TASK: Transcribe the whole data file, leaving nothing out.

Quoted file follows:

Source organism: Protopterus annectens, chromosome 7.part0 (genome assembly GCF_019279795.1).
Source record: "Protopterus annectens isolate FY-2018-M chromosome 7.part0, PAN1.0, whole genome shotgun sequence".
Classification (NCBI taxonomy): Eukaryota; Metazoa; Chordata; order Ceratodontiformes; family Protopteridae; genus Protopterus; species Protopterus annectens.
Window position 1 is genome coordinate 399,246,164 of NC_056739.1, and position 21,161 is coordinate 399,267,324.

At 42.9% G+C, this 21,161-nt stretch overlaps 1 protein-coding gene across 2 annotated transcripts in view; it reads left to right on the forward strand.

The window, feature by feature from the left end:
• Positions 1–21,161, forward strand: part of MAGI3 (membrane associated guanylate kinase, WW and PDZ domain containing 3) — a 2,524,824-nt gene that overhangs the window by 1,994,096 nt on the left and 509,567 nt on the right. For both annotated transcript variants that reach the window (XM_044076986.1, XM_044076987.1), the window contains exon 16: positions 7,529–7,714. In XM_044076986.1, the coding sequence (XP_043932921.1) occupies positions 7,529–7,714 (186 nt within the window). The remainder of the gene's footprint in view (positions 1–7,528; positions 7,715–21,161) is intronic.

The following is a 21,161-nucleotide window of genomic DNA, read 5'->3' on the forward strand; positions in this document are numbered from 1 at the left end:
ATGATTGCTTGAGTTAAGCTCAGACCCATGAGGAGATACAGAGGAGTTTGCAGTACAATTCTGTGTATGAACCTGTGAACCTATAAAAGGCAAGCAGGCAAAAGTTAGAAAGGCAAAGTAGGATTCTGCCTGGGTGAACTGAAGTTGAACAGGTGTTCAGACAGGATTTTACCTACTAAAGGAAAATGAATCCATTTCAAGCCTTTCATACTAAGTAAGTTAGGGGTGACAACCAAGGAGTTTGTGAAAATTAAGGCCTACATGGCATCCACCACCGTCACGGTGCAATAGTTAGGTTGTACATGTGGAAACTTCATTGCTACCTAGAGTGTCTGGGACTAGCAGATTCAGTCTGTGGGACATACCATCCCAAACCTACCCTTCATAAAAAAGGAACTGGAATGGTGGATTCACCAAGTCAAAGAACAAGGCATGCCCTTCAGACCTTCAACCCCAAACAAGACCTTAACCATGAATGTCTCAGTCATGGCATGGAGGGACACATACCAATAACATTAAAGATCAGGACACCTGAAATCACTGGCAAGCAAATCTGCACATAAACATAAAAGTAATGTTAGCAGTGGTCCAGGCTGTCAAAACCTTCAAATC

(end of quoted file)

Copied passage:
Source organism: Protopterus annectens, chromosome 7.part0 (genome assembly GCF_019279795.1).
Source record: "Protopterus annectens isolate FY-2018-M chromosome 7.part0, PAN1.0, whole genome shotgun sequence".
Classification (NCBI taxonomy): Eukaryota; Metazoa; Chordata; order Ceratodontiformes; family Protopteridae; genus Protopterus; species Protopterus annectens.
Window position 1 is genome coordinate 399,246,164 of NC_056739.1, and position 21,161 is coordinate 399,267,324.

At 42.9% G+C, this 21,161-nt stretch overlaps 1 protein-coding gene across 2 annotated transcripts in view; it reads left to right on the forward strand.

The window, feature by feature from the left end:
• Positions 1–21,161, forward strand: part of MAGI3 (membrane associated guanylate kinase, WW and PDZ domain containing 3) — a 2,524,824-nt gene that overhangs the window by 1,994,096 nt on the left and 509,567 nt on the right. For both annotated transcript variants that reach the window (XM_044076986.1, XM_044076987.1), the window contains exon 16: positions 7,529–7,714. In XM_044076986.1, the coding sequence (XP_043932921.1) occupies positions 7,529–7,714 (186 nt within the window). The remainder of the gene's footprint in view (positions 1–7,528; positions 7,715–21,161) is intronic.

The following is a 21,161-nucleotide window of genomic DNA, read 5'->3' on the forward strand; positions in this document are numbered from 1 at the left end:
ATGATTGCTTGAGTTAAGCTCAGACCCATGAGGAGATACAGAGGAGTTTGCAGTACAATTCTGTGTATGAACCTGTGAACCTATAAAAGGCAAGCAGGCAAAAGTTAGAAAGGCAAAGTAGGATTCTGCCTGGGTGAACTGAAGTTGAACAGGTGTTCAGACAGGATTTTACCTACTAAAGGAAAATGAATCCATTTCAAGCCTTTCATACTAAGTAAGTTAGGGGTGACAACCAAGGAGTTTGTGAAAATTAAGGCCTACATGGCATCCACCACCGTCACGGTGCAATAGTTAGGTTGTACATGTGGAAACTTCATTGCTACCTAGAGTGTCTGGGACTAGCAGATTCAGTCTGTGGGACATACCATCCCAAACCTACCCTTCATAAAAAAGGAACTGGAATGGTGGATTCACCAAGTCAAAGAACAAGGCATGCCCTTCAGACCTTCAACCCCAAACAAGACCTTAACCATGAATGTCTCAGTCATGGCATGGAGGGACACATACCAATAACATTAAAGATCAGGACACCTGAAATCACTGGCAAGCAAATCTGCACATAAACATAAAAGTAATGTTAGCAGTGGTCCAGGCTGTCAAAACCTTCAAATC